sonnets-fronticpieceA bit of a departure from the usual fare, but in honor of the 400th birthday of the first edition of Shakespeare’s sonnets I thought it would be fun to write about a different one each day this week. These aren’t going to be essays, really — just the kind of responses Jess and I always write, straight from the hip.

So much has been said about the Sonnets that I don’t need to add anything — no contextual stuff or hypothesizing about the poems’ objects. Who really cares who the dark lady was, or the youth, or the whoever? They’re poems — maybe the most jewel-like and exquisite poems we’re lucky enough to have. They’re packed, speaking to feelings we’ve all had in such simple phrases they sound like coded messages right from the subconscious. And they’re fun, with bouncy rhythms and that dangerously nursery-like Elizabethan ABAB rhyme scheme that only the most talented writers can drive towards literature without veering off the cliff into aphorism.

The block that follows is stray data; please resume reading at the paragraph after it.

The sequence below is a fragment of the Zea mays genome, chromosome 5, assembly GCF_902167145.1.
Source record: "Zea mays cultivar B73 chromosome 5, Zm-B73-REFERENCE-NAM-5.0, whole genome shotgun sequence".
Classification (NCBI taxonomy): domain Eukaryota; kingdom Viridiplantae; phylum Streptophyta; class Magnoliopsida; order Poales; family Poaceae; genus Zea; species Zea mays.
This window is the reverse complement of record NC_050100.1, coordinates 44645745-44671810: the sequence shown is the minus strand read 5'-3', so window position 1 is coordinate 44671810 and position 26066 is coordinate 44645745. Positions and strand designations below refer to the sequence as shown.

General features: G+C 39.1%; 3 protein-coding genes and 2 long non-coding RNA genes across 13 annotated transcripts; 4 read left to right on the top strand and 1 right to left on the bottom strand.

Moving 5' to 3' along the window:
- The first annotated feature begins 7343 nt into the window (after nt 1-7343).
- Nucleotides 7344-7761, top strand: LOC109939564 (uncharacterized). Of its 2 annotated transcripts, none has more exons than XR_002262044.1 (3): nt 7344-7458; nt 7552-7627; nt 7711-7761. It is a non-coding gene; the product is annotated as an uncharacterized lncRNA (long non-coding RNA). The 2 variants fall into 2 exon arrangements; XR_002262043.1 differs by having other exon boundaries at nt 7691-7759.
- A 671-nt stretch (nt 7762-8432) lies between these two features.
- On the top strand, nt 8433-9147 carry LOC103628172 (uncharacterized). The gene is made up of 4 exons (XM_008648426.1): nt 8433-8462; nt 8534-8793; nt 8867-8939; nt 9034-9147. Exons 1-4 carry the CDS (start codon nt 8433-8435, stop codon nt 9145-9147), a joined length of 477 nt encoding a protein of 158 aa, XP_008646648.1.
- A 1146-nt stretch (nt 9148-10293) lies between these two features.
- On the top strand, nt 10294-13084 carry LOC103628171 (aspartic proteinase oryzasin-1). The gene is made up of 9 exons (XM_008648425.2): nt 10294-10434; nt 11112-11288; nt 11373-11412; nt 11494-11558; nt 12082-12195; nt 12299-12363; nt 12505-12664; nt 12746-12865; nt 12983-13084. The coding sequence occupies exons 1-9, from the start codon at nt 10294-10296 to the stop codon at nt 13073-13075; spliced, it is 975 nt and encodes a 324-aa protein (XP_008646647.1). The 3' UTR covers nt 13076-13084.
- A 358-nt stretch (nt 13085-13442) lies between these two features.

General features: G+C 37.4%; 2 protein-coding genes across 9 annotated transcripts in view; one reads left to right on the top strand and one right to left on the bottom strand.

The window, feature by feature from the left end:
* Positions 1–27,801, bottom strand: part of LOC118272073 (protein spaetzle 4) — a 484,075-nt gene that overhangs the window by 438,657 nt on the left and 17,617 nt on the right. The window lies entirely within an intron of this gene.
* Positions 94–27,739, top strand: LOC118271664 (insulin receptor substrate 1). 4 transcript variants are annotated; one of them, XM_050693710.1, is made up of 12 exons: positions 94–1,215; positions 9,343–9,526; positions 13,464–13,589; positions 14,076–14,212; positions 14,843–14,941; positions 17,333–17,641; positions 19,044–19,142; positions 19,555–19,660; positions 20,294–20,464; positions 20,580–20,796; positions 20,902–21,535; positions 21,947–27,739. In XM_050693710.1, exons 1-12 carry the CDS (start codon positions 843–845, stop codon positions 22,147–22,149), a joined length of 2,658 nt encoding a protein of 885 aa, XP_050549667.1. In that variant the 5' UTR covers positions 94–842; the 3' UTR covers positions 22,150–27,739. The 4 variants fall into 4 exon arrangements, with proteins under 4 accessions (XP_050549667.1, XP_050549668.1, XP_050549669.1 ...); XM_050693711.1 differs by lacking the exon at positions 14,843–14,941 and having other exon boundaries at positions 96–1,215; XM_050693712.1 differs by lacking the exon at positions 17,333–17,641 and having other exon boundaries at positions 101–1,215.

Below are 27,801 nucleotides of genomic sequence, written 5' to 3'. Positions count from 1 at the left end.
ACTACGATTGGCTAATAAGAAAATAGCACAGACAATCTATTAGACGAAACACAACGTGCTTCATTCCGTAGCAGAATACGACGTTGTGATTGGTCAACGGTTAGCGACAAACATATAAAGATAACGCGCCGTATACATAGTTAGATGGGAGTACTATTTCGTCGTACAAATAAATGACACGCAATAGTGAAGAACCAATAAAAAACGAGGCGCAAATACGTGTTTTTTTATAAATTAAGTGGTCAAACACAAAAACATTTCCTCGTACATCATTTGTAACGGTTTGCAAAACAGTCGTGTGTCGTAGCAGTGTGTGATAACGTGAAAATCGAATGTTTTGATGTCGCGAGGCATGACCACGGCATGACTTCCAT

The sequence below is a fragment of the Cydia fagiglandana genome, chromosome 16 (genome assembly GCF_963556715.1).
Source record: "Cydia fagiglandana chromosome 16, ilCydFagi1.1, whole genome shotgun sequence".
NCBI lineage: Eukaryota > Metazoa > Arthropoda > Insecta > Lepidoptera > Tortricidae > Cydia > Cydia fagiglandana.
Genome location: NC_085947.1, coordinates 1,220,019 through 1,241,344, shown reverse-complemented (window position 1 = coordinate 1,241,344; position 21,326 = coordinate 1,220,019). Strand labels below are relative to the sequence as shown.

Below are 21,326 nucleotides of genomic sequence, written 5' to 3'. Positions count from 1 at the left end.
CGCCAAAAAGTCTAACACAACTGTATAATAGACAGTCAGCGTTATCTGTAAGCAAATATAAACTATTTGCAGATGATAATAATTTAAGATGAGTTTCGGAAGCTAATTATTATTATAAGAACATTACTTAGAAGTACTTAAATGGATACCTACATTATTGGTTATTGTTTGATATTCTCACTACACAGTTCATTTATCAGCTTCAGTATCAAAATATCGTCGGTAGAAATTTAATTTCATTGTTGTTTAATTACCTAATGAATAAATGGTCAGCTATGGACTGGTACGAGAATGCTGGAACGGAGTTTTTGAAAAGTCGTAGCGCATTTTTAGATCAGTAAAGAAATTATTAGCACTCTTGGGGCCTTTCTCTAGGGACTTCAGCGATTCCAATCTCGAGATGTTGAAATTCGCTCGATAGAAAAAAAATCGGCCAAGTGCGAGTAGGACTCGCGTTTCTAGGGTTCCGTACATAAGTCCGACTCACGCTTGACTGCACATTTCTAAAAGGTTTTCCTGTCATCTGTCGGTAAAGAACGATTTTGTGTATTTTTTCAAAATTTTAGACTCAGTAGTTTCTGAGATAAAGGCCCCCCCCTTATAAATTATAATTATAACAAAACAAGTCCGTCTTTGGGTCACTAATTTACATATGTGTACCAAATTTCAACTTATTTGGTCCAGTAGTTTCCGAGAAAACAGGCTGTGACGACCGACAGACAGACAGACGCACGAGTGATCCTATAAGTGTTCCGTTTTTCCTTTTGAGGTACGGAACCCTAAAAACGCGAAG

I’ll break my own rule about contextual stuff just this once, to say that the one theory of these I like the best (I think it was Wordsworth’s) is that they are purely Shakespeare’s thoughts, without the filter of characters in a play. So much of what he wrote was based on history and folklore that I like to believe the sonnets were his respite, a chance to write directly about what he had felt and experienced himself in life. For all our kvetching about Shakespeare’s thin biography, I think we can learn all we need right here, and through them learn a little about ourselves.

I hope you’ll take this anniversary week as an excuse to grab your favorite pocket-sized edition and give yourself a couple hours of a sunny afternoon to read a handful of Sonnets and let them sink in, play with them for a bit, and reap the rewards it’ll bring to the rest of your day.

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